Suburban residents are using lockdown to revamp their gardens – and creating a pollution surge by burning the rubbish.
Backyard bonfires burning off wood and waste have caused a spike in air pollution in South-east London, bucking trends seen in cities across the country.
Air quality has already started to improve after lockdown was imposed on March 23.
But air quality monitors have captured rapid jumps in levels of PM2.5 – tiny particles of pollution such as pollen and dust – since Monday in Bromley.
The increase in bonfires has come partly from residents burning off recyclable waste as collection services are hit by staff self-isolating due to the virus.
Levels of PM2.5 were 9.5 micrograms per cubic metre at lockdown, according to an Orpington air quality monitoring station.
This steadily increased through the week – up to 17 on Wednesday of last week, 22 on Thursday, and 24.8 on Friday.
The European Union’s recommended limit for levels of PM2.5 is 20, while the World Health Organisation’s is just 10.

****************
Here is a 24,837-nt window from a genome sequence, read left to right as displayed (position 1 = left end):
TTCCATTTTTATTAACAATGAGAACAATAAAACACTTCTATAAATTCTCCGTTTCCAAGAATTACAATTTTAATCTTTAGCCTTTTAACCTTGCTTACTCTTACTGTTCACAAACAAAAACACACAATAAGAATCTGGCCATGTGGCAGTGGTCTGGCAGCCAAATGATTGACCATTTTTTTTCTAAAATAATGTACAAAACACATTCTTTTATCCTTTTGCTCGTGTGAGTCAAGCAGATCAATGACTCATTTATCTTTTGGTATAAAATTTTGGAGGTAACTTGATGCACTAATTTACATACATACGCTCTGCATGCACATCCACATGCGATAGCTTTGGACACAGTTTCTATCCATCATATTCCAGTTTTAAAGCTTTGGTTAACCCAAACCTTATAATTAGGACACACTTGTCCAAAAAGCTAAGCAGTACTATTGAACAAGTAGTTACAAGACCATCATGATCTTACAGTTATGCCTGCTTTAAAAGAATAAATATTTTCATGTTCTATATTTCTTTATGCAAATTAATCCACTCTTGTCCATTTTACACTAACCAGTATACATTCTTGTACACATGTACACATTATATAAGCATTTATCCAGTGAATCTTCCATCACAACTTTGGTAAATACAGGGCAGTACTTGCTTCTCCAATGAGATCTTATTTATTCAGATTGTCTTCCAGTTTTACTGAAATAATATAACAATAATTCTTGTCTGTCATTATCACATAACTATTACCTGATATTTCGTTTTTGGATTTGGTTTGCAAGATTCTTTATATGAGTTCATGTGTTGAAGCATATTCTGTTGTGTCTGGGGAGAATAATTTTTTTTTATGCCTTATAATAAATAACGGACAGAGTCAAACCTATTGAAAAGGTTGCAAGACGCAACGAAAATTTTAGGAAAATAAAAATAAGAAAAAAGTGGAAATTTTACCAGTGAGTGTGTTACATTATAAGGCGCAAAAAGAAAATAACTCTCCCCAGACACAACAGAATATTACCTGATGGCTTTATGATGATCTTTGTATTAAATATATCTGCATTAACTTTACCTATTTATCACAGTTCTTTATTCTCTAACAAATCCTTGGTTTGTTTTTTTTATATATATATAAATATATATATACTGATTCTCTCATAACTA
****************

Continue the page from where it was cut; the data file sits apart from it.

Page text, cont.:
Pollution from across the channel – combined with pollutants not being dispersed in the calm, still air – contributed to the jumps.
Bromley council suspended home recycling collection, as staff absences start to bite the service.
In a statement put out by Bromley Town’s Conservative councillors, they confirmed up to 35 per cent of staff making up the authority’s bin collection workforce are self-isolating because they either have coronavirus symptoms or are living with vulnerable people.
“Please don’t start a bonfire – nuisance bonfires remain banned,” the ward members added in a post on their ward Facebook page.
Independent air monitor Tim Webb said: “The problem with bonfires is you’re talking about all types of pollutants going in the air from the combustion process.
“Once pollution rates go up, they take a very long time to go back down.
“The problem is this is a source of pollution and these particles don’t stay trapped in your garden, they can travel – if your neighbours have got respiratory conditions, something like this could trigger an asthma attack.”
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